The Fragmentation Technique in The Wasteland

The Wasteland is also significant in relation to the British literary history in that Elliot exhausted the fragmentation technique for the sake of illustrating the modern level of the chaotic existence. In relation to other poems that were written before The Wasteland, it is safe to state the fact that they did not have any proper collaging pieces as well as dialogue bits, scholarly ideas, formal styles, foreign languages, and tones in a single poetic work. That were the means to display the humanity’s destroyed psyche in the contemporary world when he said that “these fragments I have shored against my ruins” (Eliot 431).

The Use of Tradition and Religious Texts in The Wasteland

On the other note, the earlier literal texts did not have a vast number of traditions and religious texts. The Wasteland is a unique long poem that was written using the styles mentioned above. Elliot used many traditional and religious issues to make his poem highly interesting. In the notes to The Waste Land, Eliot describes the crucial role of the religious myths and symbols drawing examples from the fertility rituals of the early days where the land’s fertility was linked to the prevailing health status of the Fisher King (Eliot 65). The latter was subsequently attached to the legends of the Holy Grail. In the last chapters of The Waste Land, the failure of rituals to succeed in their goal of healing the wasteland no matter what the author introduces as a substitute like the pagan ceremonies, Buddhist speeches as well as Hindu chants were eminent (Litz 65). The later literary works adopt their images from the Christian epitaphs including, but not limited to, the echo of the Lord's Prayer as depicted in “The Hollow Men” as well as the story of the wise men under the “Journey of the Magi.”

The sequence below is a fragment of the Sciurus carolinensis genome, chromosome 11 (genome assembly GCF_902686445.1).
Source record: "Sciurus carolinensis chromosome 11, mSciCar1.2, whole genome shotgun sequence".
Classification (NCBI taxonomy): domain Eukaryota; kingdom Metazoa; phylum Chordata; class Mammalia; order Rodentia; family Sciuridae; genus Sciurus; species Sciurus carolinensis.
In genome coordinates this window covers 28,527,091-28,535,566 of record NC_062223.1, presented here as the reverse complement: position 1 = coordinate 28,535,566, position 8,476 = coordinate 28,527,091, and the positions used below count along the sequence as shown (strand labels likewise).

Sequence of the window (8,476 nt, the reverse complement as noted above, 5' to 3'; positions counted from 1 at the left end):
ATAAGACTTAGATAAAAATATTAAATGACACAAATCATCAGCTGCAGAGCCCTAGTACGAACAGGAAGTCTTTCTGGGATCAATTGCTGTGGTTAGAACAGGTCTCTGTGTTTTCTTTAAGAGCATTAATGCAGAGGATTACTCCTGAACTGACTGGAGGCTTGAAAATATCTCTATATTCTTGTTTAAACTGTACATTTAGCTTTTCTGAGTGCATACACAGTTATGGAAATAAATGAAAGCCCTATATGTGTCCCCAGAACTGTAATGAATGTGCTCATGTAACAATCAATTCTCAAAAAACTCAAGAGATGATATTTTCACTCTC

Eliot's Influence on British and Worldwide Poetic Artists

Despite the fact that he borrowed the idea from James Joyce, it should be acknowledged that Elliot is credited with creating the emphasis and the reflection on how these styles are significant (Litz 34). After this poem was published, more and more poetic artists in Britain and all over the world started using Eliot’s approaches. Slowly, the British form of writing poems began changing for the better. Basically, even though Eliot’s poetry was exposed to the massive transformation in forms and textures, there were also many unifying dimensions. Eliot’s work has a certain inclination of trying to marry the aesthetic, intellectual as well as emotional, in a manner that acknowledges past and present endeavors; a style that has gained roots in the current literary texts.

Works Cited

Banerjee, Amitav. "Young Eliot: From St Louis to The Waste Land." English Studies, vol. 97, no. 5, 2016, pp. 573-575.

Eliot, Thomas Stearns. The Waste Land (Liveright Classics). WW Norton & Company, 2013.

Litz, Walton A. Eliot in His Time. Essays on the Occasion of the Fiftieth Anniversary of The Wasteland. Princeton University Press, 2015.